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NOT A FILTER, NOT JUST UV LIGHT; PathoControl systems create photocatalytic oxidation, which is deadly to viruses and other pathogens

Photocatalytic oxidation is a proven technology for air purification and disinfection. Proximity UV light alone can be used to kill pathogen cells and microorganisms by damaging cell walls as well as compromising cell DNA.

PathoControl systems magnify this bactericidal UV activity by employing a Titanium dioxide (TiO2) photocatalyst, via unique reactor pads, in-line with the air purifying process. Our reactor pads are manufactured by Air Scrubbers International Environmental Technologies Incorporated (ASIET). 

Scientific studies demonstrate the positive efficacy of the air purifying technologies used within all PathoControl systems. We have synthesized these technologies into a manageable, attainable product built for your home or office. We invite you to read more.

For study, an anti-bacterial and anti-viral colloid was examined for effectiveness on the Corona virus and anti-bacterial activity with the e-coli and the salmonella choleraesuis. The formulation tested was proven to have high anti-bacterial activity. Corona virus is an RNA virus and assumed to cause SARS. It causes epidemic diseases in the respiratory and digestive organs of the mammals and birds. In another anti-viral activity test of the formulation against PEDV and TGEV, the test suggested nearly perfect anti-viral activities to the corona virus even when diluted by a factor of 102 or 103.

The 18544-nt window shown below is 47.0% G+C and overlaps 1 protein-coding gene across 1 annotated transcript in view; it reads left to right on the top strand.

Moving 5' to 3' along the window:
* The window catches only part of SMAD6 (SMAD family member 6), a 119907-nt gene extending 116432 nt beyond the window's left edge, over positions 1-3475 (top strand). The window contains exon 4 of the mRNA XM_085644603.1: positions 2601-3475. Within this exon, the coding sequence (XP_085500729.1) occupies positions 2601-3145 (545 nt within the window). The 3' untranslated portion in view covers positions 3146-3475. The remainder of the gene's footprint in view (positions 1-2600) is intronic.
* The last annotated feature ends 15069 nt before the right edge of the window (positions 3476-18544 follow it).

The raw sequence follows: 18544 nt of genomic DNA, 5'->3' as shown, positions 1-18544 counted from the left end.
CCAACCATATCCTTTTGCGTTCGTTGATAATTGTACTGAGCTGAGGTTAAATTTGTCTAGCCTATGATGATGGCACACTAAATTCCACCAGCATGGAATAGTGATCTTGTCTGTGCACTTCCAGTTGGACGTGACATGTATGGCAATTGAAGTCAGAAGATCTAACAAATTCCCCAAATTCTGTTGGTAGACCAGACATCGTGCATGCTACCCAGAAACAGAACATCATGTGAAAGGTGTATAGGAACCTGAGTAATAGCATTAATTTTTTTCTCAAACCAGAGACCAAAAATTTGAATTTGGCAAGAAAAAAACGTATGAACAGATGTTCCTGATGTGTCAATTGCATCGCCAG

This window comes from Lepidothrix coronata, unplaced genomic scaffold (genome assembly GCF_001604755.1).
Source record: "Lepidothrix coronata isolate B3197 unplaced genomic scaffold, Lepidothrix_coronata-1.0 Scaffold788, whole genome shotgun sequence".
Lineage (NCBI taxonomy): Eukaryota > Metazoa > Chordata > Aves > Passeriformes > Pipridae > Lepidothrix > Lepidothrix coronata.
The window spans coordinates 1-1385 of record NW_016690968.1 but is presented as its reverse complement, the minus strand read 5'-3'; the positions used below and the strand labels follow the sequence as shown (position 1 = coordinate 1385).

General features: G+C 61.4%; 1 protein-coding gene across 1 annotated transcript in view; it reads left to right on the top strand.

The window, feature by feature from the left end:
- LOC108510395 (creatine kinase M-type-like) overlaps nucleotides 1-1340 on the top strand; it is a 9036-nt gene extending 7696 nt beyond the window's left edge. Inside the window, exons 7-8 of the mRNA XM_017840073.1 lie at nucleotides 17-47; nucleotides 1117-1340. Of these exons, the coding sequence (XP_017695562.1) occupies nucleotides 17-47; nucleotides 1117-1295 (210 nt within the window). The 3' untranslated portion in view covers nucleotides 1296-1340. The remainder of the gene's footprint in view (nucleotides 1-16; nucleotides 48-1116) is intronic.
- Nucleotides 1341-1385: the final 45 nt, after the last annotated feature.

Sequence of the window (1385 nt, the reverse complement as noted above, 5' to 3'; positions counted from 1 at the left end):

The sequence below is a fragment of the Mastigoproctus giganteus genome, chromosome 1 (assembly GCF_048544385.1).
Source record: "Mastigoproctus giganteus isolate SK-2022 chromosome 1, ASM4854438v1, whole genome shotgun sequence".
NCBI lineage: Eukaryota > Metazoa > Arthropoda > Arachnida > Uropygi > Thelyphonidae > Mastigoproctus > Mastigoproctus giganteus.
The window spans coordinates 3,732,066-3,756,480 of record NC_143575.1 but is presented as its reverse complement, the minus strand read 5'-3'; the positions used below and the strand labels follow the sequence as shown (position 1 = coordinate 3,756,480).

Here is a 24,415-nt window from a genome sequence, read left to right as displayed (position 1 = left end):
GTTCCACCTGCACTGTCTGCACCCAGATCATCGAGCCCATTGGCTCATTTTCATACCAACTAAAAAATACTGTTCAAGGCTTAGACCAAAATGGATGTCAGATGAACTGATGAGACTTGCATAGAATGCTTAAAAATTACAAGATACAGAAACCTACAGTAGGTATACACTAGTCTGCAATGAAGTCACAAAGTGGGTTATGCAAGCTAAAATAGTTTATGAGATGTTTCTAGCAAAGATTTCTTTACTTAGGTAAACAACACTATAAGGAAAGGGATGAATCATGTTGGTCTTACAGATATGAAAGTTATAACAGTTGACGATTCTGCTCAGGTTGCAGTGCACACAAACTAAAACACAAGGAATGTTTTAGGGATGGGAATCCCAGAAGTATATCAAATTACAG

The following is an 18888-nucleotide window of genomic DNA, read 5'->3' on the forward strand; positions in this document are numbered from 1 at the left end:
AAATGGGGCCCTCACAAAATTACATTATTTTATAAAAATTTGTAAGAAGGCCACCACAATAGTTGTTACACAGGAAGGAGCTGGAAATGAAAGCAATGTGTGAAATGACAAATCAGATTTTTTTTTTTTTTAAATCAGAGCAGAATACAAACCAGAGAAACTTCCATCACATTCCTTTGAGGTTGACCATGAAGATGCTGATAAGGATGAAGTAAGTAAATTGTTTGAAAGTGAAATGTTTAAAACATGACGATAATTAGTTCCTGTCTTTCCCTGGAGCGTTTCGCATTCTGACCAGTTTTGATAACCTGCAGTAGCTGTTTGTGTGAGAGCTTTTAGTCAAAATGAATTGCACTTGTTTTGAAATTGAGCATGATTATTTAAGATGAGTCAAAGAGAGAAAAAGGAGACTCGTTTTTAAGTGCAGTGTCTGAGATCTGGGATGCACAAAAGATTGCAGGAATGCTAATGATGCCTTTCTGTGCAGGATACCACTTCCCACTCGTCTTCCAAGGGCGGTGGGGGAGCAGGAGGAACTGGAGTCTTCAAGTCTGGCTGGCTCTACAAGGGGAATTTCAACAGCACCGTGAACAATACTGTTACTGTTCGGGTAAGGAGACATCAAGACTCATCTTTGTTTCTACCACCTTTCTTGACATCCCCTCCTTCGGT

When the formulation is contacted with virus, bacteria and fungi, it could adversely affect the cellular metabolism and the inhibit cell growth; it can suppress the respiration, the basal metabolism of the electron transfer system, and the transport of substrate in the microbial cell membrane. This inhibits the multiplication and growth of virus, bacteria and fungi. Finally, the nanocomposite formulation penetrates into the microbial cell membrane (of the microbe) and thus destroys the organic structure of the microbial cell, which results in the death of the microbe.

Source: Revue Roumaine de Chimie, 2006, 51(11), 1121–1129